The global jihadist movement wants the world to adopt Islam's 7th century values, and it's using 21st century technology to do it. In fact, radical Islamic Web sites are years ahead of any Western counter-efforts, say Web watchers and terror trackers.

“In terms of the propaganda war, they are way ahead of us — they are 10 years ahead of us,” said Stephen Ulph, a senior fellow at the Washington-based Jamestown Foundation, where he is a specialist in Middle East and North African affairs. “[The Internet] seems to me to be the real center of gravity for the jihad movement.”

On Wednesday, a video broadcast by Al Jazeera television network showed the deputy leader of Al Qaeda saying the United States is negotiating with the wrong people in Iraq and implying the U.S. needs to talk to his group.

The video — which bore the logo of Al Qaeda's media production house, al-Sahab — was the 15th time this year that Egyptian-born Ayman al-Zawahiri has sent out a statement. The video bore the hallmarks of his previous messages — all authenticated by CIA analysts.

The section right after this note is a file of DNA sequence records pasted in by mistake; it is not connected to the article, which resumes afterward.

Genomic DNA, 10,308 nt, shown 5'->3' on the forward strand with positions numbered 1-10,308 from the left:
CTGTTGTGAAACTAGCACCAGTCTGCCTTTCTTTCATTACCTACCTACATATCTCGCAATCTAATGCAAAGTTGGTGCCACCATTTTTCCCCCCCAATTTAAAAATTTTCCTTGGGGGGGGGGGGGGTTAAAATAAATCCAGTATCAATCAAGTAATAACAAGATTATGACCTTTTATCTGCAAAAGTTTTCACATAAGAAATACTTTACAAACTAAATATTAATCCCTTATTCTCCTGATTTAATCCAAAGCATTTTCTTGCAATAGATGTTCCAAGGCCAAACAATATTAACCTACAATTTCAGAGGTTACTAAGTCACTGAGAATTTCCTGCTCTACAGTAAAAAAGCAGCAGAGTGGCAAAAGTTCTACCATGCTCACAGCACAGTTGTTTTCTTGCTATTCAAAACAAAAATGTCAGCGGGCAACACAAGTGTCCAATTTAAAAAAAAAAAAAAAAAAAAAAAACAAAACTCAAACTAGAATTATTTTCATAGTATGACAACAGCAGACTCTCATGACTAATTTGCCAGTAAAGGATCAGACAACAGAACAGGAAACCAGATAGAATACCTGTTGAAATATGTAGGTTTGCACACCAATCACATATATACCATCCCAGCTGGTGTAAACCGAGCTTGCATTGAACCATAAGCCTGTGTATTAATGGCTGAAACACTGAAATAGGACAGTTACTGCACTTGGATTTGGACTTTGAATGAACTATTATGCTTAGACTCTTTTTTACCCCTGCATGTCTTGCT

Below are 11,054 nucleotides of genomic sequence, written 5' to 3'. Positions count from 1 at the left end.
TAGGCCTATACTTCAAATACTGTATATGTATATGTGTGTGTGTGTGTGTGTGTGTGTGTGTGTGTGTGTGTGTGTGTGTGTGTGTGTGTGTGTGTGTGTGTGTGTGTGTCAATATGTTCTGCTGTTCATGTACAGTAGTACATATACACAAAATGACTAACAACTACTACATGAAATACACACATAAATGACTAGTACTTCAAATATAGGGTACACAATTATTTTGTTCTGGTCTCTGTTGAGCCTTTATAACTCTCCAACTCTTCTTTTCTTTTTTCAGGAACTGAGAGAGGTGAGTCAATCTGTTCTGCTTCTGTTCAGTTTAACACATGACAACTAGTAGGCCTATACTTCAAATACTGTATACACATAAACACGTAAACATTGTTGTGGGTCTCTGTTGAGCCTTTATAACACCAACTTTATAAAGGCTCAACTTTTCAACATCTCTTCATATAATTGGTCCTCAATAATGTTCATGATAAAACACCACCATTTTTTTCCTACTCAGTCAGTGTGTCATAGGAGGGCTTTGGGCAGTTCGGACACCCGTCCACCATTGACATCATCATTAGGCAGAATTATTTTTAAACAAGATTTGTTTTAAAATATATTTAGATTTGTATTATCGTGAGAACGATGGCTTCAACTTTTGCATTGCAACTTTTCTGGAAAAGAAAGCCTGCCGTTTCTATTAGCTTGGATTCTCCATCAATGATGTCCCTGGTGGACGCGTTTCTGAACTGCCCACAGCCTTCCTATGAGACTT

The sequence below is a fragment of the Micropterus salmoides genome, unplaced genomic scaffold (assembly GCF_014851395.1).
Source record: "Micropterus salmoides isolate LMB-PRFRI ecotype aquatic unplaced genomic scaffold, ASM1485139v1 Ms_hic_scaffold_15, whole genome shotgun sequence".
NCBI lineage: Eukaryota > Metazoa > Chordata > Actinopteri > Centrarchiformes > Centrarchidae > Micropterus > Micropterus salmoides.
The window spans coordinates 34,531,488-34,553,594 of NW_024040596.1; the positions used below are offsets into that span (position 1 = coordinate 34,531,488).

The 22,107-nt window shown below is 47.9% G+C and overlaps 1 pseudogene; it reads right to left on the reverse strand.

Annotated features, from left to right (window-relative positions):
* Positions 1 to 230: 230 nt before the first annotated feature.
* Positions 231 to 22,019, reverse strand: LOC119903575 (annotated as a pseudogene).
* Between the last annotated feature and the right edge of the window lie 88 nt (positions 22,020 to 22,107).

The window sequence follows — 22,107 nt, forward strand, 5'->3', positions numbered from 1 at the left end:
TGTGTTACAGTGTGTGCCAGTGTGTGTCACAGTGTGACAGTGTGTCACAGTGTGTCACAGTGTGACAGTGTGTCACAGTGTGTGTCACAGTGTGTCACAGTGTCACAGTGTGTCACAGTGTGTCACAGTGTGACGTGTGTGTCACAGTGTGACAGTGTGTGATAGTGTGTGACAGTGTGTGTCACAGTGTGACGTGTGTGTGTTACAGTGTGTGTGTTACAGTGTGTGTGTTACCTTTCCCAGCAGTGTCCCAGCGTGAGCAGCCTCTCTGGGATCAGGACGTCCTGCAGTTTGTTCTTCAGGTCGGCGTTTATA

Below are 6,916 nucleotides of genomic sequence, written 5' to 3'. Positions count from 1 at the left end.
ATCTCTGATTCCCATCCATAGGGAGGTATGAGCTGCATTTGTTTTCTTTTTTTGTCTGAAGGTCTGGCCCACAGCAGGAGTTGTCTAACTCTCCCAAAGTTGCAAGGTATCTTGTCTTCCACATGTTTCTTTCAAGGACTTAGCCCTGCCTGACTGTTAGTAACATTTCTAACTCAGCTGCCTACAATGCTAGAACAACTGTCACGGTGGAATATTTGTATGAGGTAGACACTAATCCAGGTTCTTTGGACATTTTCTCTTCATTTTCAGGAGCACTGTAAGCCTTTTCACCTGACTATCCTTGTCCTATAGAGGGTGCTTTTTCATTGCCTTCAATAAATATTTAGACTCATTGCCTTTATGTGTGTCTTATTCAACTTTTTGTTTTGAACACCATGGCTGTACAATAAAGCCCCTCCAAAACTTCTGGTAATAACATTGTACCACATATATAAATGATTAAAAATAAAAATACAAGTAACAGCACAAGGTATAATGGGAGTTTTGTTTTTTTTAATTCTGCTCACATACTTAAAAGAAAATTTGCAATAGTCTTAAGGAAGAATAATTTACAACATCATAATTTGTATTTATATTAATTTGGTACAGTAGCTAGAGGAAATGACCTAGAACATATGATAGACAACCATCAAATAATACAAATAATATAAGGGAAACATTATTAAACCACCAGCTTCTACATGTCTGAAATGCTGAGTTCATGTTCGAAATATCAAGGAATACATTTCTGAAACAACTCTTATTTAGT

Aside from the video itself — the growing technical sophistication of the terrorists was marked by the fact that U.S. intelligence officials learned about the emergence of a possible message by Al-Zawhiri from speculation that spread across "Jihad-type Web sites."

Days before the video surfaced, intelligence officials warned U.S. news outlets not to get too carried away by the announcement of an impending tape because the pattern of promoting upcoming videos via the Internet had been a technique used in the past to maximize media coverage.

Laws exist in the United States and other countries against Web sites that directly incite violence, but the U.S government has had a tough time monitoring and shutting those down. That challenge has been compounded by the fact that these jidahist sites are typically not in English, can be posted and removed quickly and utilize servers scattered across different countries on the globe.

Web sites that seek to inspire, indoctrinate and recruit Muslims for jihad don’t necessarily call for violent action. Instead, they seek to persuade potential recruits with mountains of literature, religious text, interpretations and the allure of a worldwide community of brotherhood.

Robert Steele, a former clandestine case officer for the CIA who works in open source intelligence, that is, building intelligence by monitoring and trolling public information, like the Internet, said one-third of the Jihadist Web sites operating today are used to incite violence, one-third raise funds for organizations that fund terrorists, and another third indoctrinate through theology and intellectual discourse.

They are all growing in popularity.